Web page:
The steam, or pneumatic, hammer has basically
replaced the drop hammer. This hammer (fig. 12-60)
consists of a cylinder that contains a steam-driven or
air-driven ram. The ram consists of a piston equipped
with a striking head. The hammer is rested on the butt
or head of the pile for driving.
Figure 12-60. Steam, or pneumatic, pile hammer.
With a single-action steam, or pneumatic, hammer,
the power drive serves only to lift the ram; the
downward blow of the ram results from the force of
gravity only. In a double-action hammer, the ram is
both lifted and driven downward by the power drive. A
double-action hammer weighs from 5,000 to 14,000
pounds, and a single-action hammer weighs about
The blows of the double-action hammer are lighter,
but more rapid than those of the single-action hammer.
The double-action hammer generally drives lightweight
or average weight piles into soils of average density.
The rapid blows tend to keep the pile in motion, thereby
reducing the resistance of inertia and friction. However,
when you are driving heavy piles in hard or dense soil,
the resistance from inertia and friction, together with the
rapid, high-velocity blows of the double-action hammer,
tends to damage the butt or head of the pile.
The single-action hammer is best for driving heavy
piles into hard or dense soil. The heavy ram, striking at
low velocity, allows more energy to be transferred into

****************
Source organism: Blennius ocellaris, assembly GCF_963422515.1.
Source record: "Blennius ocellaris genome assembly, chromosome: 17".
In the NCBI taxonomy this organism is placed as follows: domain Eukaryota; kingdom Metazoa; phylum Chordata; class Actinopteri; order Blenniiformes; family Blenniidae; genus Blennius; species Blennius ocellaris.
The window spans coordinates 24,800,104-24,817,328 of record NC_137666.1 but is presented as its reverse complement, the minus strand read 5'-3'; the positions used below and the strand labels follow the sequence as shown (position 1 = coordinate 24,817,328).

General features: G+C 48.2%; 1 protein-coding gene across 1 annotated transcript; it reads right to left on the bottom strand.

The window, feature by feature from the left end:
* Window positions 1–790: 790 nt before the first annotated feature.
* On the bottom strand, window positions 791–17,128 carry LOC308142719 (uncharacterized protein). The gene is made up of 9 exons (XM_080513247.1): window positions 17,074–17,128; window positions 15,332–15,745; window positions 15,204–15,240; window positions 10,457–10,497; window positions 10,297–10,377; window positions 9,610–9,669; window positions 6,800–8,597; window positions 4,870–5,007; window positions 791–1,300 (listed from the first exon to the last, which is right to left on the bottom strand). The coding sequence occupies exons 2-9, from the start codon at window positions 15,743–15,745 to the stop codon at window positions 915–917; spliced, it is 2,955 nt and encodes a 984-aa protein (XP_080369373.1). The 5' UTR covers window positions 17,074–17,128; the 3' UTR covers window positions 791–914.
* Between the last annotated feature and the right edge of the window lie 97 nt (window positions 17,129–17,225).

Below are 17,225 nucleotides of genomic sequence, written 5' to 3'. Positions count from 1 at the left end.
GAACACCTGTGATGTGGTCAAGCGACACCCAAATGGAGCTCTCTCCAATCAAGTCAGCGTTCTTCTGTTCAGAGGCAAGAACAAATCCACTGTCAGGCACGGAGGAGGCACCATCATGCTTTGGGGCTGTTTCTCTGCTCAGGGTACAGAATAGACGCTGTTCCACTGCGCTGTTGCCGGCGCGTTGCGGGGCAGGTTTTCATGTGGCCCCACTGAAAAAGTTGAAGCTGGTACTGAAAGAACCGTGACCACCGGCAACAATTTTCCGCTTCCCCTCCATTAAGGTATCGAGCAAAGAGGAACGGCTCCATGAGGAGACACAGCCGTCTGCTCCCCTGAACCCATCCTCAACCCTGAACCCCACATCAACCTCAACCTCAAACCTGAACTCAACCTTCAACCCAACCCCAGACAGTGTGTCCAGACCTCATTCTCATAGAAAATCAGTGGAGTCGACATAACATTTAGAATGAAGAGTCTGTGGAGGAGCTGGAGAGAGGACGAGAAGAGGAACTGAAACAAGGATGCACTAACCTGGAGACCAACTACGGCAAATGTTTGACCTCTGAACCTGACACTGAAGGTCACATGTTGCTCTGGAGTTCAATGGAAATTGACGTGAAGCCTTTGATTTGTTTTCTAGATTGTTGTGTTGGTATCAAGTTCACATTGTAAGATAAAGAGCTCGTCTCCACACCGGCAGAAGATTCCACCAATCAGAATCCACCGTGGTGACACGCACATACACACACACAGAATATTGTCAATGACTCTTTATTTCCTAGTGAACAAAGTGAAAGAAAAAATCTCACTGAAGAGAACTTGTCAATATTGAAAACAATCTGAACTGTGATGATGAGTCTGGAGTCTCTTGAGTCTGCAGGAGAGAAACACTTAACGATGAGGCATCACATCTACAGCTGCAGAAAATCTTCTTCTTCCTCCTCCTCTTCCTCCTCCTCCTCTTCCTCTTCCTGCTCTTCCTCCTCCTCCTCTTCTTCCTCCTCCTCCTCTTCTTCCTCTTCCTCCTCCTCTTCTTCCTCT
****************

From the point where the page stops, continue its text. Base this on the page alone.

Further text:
the motion of the pile, thereby reducing impact and
damage to the butt or head of the pile.
A conventional pneumatic hammer requires a
600-cubic-foot-per-minute compressor to operate, and
the diesel is a self-contained unit constructed in sizes
that deliver up to 43,000 foot-pounds of energy per blow.
The diesel pile hammer is about twice as fast as a
conventional pneumatic, or steam, hammer of like size
Diesel Hammer Operation
The most common diesel hammer used in the NCF
is the DE-10 McKiernan-Terry pile hammer shown in
figure 12-61. The hammer is lifted and started by a
single crane load line connected to a trip mechanism
(A). The hammer is started by lifting the ram piston (B)
with the load line until the trip mechanism (C)
automatically releases the ram piston. The ram piston
falls and actuates the cam of the fuel pump (D) that
delivers a measured amount of diesel fuel that falls into
a cup formed in the top of the anvil (E). Continuing its
downfall, the ram piston blocks the exhaust ports (F) and
begins compression of air trapped between the ram
piston and the anvil. The compression of the trapped air
creates a preloading force upon the anvil, the drive cap,
and the pile. The gravity propelled ram piston strikes
the anvil, delivering its impact energy to the pile.
The rounded end of the ram piston mates perfectly
with the cup in the anvil and displaces the fuel at the